Italian majolica tin-glazed charger depicting an Oriental man on a horse and a woman holding a fan, manufactured in Rome by Torquato Castellani, circa 1878.

Majolica, or maiolica ware is a term traditionally applied to a type of tin-glazed earthenware, popular in Italy during the Renaissance. The term is now more broadly applied to any form of tin-glazed ceramic ware influenced by the original Italian majolica and was considered highly collectable in the late nineteenth century.

The technique developed in the Middle East during the 9th century, befored spreading arcoss the Mediterranean, from Spain into Italy, via the island Majorca, from where the Italian term for this style of ceramic derives.

The earthenware object is first fired at a relatively low temperature before being dipped into a fast-drying glazek, which provides the warm, white background colour onto which the later designs are painted. Once this initial base glaze is dried, the design is painted in tin-based glazes and subsequently fired a second time at a higher temperature, producing the deep, rich colours so typical of this style of ceramic.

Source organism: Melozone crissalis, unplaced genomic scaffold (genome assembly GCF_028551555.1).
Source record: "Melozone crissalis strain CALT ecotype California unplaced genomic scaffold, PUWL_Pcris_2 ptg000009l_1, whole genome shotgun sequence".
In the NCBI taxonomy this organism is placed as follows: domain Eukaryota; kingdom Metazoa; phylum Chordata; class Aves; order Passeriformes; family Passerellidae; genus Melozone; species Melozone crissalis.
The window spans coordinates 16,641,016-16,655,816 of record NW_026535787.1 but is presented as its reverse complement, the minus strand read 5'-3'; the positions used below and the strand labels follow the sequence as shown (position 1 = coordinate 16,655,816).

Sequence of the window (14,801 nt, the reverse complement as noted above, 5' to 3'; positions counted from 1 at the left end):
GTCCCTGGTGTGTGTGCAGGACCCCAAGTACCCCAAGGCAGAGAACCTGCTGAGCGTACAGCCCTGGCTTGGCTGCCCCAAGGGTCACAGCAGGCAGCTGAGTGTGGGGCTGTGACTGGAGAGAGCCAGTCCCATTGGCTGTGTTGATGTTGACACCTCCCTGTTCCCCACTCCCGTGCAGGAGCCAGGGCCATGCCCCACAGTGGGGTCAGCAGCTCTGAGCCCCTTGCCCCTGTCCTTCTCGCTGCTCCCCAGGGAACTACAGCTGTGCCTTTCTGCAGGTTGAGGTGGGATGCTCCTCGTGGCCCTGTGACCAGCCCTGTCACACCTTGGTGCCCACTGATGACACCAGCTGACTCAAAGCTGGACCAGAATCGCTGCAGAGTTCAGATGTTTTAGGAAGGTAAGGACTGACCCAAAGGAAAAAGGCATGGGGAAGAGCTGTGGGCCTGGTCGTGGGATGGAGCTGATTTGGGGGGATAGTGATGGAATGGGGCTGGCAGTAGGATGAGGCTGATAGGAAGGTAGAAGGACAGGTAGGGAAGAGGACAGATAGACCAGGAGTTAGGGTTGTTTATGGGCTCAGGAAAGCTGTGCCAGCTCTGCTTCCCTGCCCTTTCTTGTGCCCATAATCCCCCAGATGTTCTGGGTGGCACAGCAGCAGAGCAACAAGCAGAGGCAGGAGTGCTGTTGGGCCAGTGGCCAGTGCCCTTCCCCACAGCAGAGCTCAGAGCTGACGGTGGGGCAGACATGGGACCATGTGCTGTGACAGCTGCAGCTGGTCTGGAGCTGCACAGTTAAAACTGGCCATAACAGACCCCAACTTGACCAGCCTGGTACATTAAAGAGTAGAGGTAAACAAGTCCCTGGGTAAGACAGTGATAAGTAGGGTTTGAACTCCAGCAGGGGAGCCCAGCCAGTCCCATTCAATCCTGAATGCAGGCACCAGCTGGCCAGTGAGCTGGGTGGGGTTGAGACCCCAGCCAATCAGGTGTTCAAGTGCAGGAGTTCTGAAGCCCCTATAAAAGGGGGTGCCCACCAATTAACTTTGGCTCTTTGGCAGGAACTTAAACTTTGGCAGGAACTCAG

Olga and Torquato Castellani were active in the late 19th century. It is claimed they developed modern production techniques. This is shown in the way this charger was manufactured. Created from a mould, the decoration was transfer printed, then over painted by hand. This approach in effect enabled the Castellani workshop to mass produce their work.

Physical Description

Earthenware charger, cream underglaze. The centre painted with an Eastern woman holding a fan in her left hand, and an Eastern man astride a horse, surrounded by flowering plants. The border has a painted decoration of leaves and flowers in green and blue.

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